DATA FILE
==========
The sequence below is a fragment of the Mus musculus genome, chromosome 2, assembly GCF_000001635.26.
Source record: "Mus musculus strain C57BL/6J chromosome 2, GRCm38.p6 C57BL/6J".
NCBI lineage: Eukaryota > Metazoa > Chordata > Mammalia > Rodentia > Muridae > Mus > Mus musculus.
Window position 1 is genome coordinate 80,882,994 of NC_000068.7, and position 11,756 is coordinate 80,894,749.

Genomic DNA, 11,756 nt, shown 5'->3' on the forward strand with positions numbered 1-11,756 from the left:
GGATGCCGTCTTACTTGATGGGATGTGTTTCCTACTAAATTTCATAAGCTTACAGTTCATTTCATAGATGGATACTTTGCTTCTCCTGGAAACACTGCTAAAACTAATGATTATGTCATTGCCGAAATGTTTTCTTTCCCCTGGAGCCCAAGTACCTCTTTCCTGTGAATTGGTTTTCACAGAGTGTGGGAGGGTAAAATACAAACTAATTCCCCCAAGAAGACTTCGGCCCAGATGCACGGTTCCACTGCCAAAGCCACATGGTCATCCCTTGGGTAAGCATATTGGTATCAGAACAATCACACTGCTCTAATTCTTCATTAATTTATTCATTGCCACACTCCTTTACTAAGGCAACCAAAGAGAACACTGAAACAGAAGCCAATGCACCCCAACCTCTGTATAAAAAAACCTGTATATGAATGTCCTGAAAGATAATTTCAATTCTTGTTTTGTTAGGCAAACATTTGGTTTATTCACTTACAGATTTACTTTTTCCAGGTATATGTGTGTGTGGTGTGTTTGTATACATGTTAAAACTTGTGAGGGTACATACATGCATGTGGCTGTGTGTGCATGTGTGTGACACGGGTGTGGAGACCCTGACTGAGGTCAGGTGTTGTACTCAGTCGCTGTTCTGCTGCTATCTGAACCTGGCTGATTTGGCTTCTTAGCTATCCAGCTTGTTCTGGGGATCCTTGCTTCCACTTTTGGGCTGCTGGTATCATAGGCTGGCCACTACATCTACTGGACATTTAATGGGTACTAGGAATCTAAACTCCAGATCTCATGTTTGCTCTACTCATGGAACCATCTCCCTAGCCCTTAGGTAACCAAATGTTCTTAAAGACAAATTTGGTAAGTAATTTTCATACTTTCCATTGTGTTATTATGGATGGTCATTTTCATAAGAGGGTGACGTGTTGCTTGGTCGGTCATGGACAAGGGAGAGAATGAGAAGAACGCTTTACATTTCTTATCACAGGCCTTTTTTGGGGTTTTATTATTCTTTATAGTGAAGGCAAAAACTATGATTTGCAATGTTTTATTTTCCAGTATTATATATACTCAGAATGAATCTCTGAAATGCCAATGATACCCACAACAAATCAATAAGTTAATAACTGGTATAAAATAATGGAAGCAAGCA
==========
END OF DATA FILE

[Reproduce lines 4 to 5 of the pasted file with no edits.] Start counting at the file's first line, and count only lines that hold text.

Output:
Window position 1 is genome coordinate 80,882,994 of NC_000068.7, and position 11,756 is coordinate 80,894,749.

Genomic DNA, 11,756 nt, shown 5'->3' on the forward strand with positions numbered 1-11,756 from the left: